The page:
The Bedroom Series, Martîm

What does Art and Art History reveal about Love? Now without capital letters, lest this question be considered somewhat pretentious: what does art and art history reveal about love? A love with no filters, without any moralising, intellectualising or blemished looks. Where can we find an art history written under the banner of love? Straight, homo, trans, narcissistic, pornographic, sadistic love. Where is this art, this history? With no theory, no context. Where is this visual, plastic, sensual history, where love is an enigma, an attraction, a confusing sentiment of fear, passion, affection, and the artist is the lightning rod and mediator of sensations and feelings between beings, registering the bodies’ unnoticeable vibrations, the deepest and most epidermal physical and chemical bursts, the aesthesia and anaesthesia of post-coital love?

Martîm’s The Bedroom Series brings us to these questions. The artist’s perspective is a passionate, infatuated look, the eyes of a lover recording his and Diego’s intimacy in their bedroom. The bedroom is where love is understood, where love is built, where the silences, disagreements and petty turf wars of a relationship occur. A place of reunion with one another’s histories, of reconciling past, collective histories, which find a sublimation there that transcends all the times and places they have travelled through or have touched. The paintings are euphoric, but also insightful. The vivid colours depict quiet, languorous moments and gestures. Martîm captures the moment. Diego is the moment in dialogue, a dialogue that is sometimes ridiculous, as the poet once wrote, sometimes critical, incisive, cutting, recalling the historical relationship between artists and their muses.

The Bedroom Series revives in this context a great deal of the queer theory of art and art history, the revisiting of the historical narrative, the construction and deconstruction of language and the way of looking: the one that is seen (the model), the one that captures (the artist), the one that sees (the observer), the one of the exegete, writer and historian.

If Equal Dignity (2020) states that we are facing the celebration of equality and difference, the conquest of a decades-long struggle, Pão de Açúcar (2023) establishes this history in a transatlantic geography. Love is a political gesture and sometimes echoes a turbulent past, of colonisers and colonised, both strong and weak. Several representations of sugar loaf shapes adorn the exhibition, as they were used during the fifteenth and sixteenth centuries Sugar Route on the island of Madeira, where Martîm was born, and bridge the gap with Rio’s geological icon, the Sugarloaf mountain, which bears Diego’s imprint on his homeland. The phallic and erotic symbolism is followed by an emotional postcard.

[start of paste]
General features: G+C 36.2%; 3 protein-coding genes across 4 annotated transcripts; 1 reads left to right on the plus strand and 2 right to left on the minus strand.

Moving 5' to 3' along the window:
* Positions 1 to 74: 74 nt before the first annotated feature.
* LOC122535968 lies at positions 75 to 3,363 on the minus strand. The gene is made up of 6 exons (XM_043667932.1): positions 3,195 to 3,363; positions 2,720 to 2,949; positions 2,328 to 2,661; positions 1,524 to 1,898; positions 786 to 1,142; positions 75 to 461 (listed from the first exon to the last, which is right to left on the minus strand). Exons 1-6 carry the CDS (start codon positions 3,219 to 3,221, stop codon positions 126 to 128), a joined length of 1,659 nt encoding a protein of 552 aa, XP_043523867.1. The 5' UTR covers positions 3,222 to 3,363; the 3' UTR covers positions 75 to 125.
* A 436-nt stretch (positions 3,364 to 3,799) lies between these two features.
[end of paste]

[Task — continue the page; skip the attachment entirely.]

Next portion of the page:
The bodies are posing for the viewer. The gestures are at times restrained and at times unashamed. Martîm and Diego are photography and painting, honesty and theatrics, candour and performance. This is an artist couple: not only do their identities shape each other daily, but the very concept of art and its practice is built on this relationship, in a fruitful and intense dialogue that does not end in a passive look. Eros walks alongside Apollo. Eroticism is part of Apollonian reflection.

This is the portrait of a couple and of a time that transcends all genres, in which feelings are blended in a vibrant, nervous, muddled, intense atmosphere, before all social conventions or, even, indifferent to these labels. We wander around uncertain as to whether we want to see these works. Voyeurism, which is both primal and complex, was previously estimated by Martîm and Diego, and the tension of an intimate moment peeked at and layered with our own fantasies seems undeniable to us on a second reading. Yet the celebration of love, without binarities, complexity or modesty, is still imposing, here perpetuated on paper for everyone’s communion.

The Bedroom Series by Martîm, and curated by Mariana Baião Santos, is on show at the Plato gallery in Évora until February 9.

José Rui Pardal Pina (n. 1988) has a master's degree in architecture from I.S.T. in 2012. In 2016 he joined the Postgraduate Course in Art Curation at FCSH-UNL and began to collaborate in the Umbigo magazine. Curator of Dialogues (2018-), an editorial project that draws a bridge between artists and museums or scientific and cultural institutions with no connection to contemporary art.

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